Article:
With winter approaching, should you have the air ducts in your home cleaned?
We have more information on what you need to know before making a decision.
Adam Ketterman says he suffered from a nagging, dry cough after some drywall work created a lot of dust in his home.
He scheduled an air duct cleaning and immediately felt his symptoms improve.
"I did feel a lot better physically right after the duct cleaning like within two to three days,” said Ketterman. “I noticed it was like flipping a switch, so I was kind of excited about that.”
There is no scientific evidence that regular duct cleaning improves air quality, but some consumers have reported that when they have their ducts cleaned, they experience fewer allergy symptoms and cleaner air.
Air duct cleaning is designed to remove air-borne dust and debris from the air duct system components of HVAC, forced air systems, gravity heaters and other related systems.
"This is the hose for the negative air machine that pulls about 5,500 cubic feet of air per minute,” Dave Adams, the owner of an air duct cleaning company. “We cut into the supply and the return side. We push through the system. The debris comes through the system, hits this hose and then is carried outside to the negative air machine filter and all of the debris is captured outside so nothing will be inside your home."
Angie's List says you must do your research when hiring to ensure you are working with a reputable contractor. Beware of bait-and-switch tactics that advertise an unbelievably low rate and then immediately start tacking on up-charges or using scare tactics.
"One of the more common things that we hear about with air duct cleaning comes down to pricing,” said Angie Hicks, founder of Angie’s List. “It's important for consumers to get written in-home estimates because a lot of times air duct cleaning is based on either the square footage of the home or the number of vents. A typical air duct cleaning might cost anywhere from $300-$500. If you find you're being offered a really low price, you're going to want to question it."
There are a couple of ways to tell if your air ducts are dirty.
"One of the easiest ways to find out is to take the vent cover off, stick a camera phone down there and take a picture,” said Adams. “They are going to be able to see down the duct. Another sign is if the house is dusty a day or two after cleaning the house."
No matter who you hire, ask a lot of questions, just to clear the air.
Qualified air duct cleaners will follow strict standards set by the National Air Duct Cleaners Association.
Allowing an unqualified contractor to clean your ducts could be worse than not having them cleaned at all.
More particles could be broken up and released into your home or your heating and cooling system could be damaged.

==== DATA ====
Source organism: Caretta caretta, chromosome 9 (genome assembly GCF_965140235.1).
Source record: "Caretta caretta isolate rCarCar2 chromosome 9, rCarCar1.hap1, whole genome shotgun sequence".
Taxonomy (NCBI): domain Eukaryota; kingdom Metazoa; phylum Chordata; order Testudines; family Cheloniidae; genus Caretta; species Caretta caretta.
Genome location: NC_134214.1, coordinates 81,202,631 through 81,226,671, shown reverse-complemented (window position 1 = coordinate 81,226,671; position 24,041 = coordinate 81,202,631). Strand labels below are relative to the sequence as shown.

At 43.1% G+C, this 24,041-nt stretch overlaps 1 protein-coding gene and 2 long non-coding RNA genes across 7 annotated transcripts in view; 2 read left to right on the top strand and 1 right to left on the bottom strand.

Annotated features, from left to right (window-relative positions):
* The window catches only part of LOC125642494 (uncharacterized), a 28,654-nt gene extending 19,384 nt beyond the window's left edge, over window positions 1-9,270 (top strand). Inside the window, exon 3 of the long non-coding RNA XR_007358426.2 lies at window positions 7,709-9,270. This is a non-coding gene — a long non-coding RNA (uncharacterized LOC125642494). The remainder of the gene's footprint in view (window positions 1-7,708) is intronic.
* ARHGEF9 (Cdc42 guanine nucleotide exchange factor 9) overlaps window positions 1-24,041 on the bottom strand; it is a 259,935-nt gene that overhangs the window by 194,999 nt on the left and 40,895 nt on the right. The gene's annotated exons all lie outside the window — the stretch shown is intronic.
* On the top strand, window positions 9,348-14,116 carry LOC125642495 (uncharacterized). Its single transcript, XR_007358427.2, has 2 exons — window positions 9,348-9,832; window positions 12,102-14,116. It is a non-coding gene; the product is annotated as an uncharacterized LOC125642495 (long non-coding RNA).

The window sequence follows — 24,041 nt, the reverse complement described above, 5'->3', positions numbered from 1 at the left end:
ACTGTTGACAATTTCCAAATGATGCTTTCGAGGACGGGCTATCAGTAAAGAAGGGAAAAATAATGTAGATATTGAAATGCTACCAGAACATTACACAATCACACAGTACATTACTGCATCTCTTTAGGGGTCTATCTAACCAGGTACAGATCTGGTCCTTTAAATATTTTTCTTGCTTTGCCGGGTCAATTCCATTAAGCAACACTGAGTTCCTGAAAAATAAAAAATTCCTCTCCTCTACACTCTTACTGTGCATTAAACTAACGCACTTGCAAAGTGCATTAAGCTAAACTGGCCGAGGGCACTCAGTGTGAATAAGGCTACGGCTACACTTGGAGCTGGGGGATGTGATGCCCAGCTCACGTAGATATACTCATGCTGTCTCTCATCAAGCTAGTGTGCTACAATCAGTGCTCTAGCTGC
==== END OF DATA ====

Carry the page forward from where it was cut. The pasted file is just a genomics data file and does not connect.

Although the most important thing a homeowner can do is change the furnace filters and keep the home HVAC system properly maintained, some homeowners also have regular air duct cleaning.
What is air duct cleaning?
The removal of all air-borne dust and debris from the air duct system components of HVAC, forced air systems, gravity heaters and other related systems.
According to the EPA, there is no scientific evidence that regular duct cleaning improves air quality, but some consumers have reported that having their ducts cleaned has led to reduced allergy symptoms and cleaner air.
Angie's List, the nation's leading provider of consumer reviews
1. Improve air circulation.
2. Energy savings.
3. Improve system performance.
4. Make breathing easier.
How often should I schedule duct cleaning?
Expert recommendations vary on this subject, but most experts agree that you will benefit from duct cleaning every three to five years. A cleaning may be in order if you have smokers in the household, pets with high amounts of hair and dander, notice excessive dust, water contamination or damage, after home renovations or remodeling or prior occupancy to a new home. If you want to know what the inside of your vents look like, open up the vent covers and take a picture.
Allowing an unqualified contractor to clean your ducts, though, could be worse than not having them cleaned at all. More particles could be broken up and released into your home or your HVAC system could be damaged.
Angie's List Tips: Hiring a professional air duct cleaner
1. Get written estimates from at least three different companies and check references. Most quality air duct cleaning companies use outdoor vented equipment, so all dust and debris is captured and contained outside the home.
2. Check if your state requires air duct cleaning licensure and if so, have the company provide proof of licensure - as well as proof of insurance - before you hire.
3. Make potential air duct cleaning companies provide a written checklist of exactly what they will do, and ask them to verify each task as they complete it. Qualified air duct cleaners will follow strict standards set by the National Air Duct Cleaners Association (NADCA). NADCA recommends source-removal practices, which generally involves placing the ductwork under negative pressure to draw out dust and pollutants that line the surface of the ducts. Ask the technician to take before and after pictures of your ducts and inspect the job before you pay.
4. Don't hire on price alone. Any deal that sounds too good to be true usually is. The cost of service averages between $300 and $500, but depends on factors such as where you live, square footage, number of vents, and how dirty your ducts are. Expect the service to take three to four hours to complete. If your home has two furnaces, the service will take longer.
5. Beware of bait-and-switch tactics that advertise an unbelievably low rate and then immediately start tacking on up-charges or using scare tactics.